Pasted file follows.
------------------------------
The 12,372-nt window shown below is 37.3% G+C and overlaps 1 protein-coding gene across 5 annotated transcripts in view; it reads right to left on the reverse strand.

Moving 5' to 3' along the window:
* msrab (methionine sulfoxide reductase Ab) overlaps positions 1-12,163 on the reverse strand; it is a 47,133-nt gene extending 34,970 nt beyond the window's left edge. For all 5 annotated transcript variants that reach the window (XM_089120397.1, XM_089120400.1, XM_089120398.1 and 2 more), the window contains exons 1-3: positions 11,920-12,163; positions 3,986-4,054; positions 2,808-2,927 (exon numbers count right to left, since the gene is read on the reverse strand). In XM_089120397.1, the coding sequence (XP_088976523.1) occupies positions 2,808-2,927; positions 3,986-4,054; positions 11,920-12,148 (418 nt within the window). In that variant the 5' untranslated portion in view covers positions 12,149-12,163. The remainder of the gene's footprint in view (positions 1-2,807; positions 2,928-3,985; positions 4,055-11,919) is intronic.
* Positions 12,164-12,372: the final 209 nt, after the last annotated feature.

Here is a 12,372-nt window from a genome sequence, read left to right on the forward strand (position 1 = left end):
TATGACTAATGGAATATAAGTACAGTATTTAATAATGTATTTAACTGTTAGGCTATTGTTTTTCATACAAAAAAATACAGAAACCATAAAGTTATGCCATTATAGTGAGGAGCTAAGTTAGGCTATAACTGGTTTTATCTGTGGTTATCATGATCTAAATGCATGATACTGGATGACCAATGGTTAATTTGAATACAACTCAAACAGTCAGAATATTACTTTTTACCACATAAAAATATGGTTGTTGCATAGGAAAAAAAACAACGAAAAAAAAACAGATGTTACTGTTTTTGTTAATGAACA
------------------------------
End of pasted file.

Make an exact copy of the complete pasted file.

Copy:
The 12,372-nt window shown below is 37.3% G+C and overlaps 1 protein-coding gene across 5 annotated transcripts in view; it reads right to left on the reverse strand.

Moving 5' to 3' along the window:
* msrab (methionine sulfoxide reductase Ab) overlaps positions 1-12,163 on the reverse strand; it is a 47,133-nt gene extending 34,970 nt beyond the window's left edge. For all 5 annotated transcript variants that reach the window (XM_089120397.1, XM_089120400.1, XM_089120398.1 and 2 more), the window contains exons 1-3: positions 11,920-12,163; positions 3,986-4,054; positions 2,808-2,927 (exon numbers count right to left, since the gene is read on the reverse strand). In XM_089120397.1, the coding sequence (XP_088976523.1) occupies positions 2,808-2,927; positions 3,986-4,054; positions 11,920-12,148 (418 nt within the window). In that variant the 5' untranslated portion in view covers positions 12,149-12,163. The remainder of the gene's footprint in view (positions 1-2,807; positions 2,928-3,985; positions 4,055-11,919) is intronic.
* Positions 12,164-12,372: the final 209 nt, after the last annotated feature.

Here is a 12,372-nt window from a genome sequence, read left to right on the forward strand (position 1 = left end):
TATGACTAATGGAATATAAGTACAGTATTTAATAATGTATTTAACTGTTAGGCTATTGTTTTTCATACAAAAAAATACAGAAACCATAAAGTTATGCCATTATAGTGAGGAGCTAAGTTAGGCTATAACTGGTTTTATCTGTGGTTATCATGATCTAAATGCATGATACTGGATGACCAATGGTTAATTTGAATACAACTCAAACAGTCAGAATATTACTTTTTACCACATAAAAATATGGTTGTTGCATAGGAAAAAAAACAACGAAAAAAAAACAGATGTTACTGTTTTTGTTAATGAACA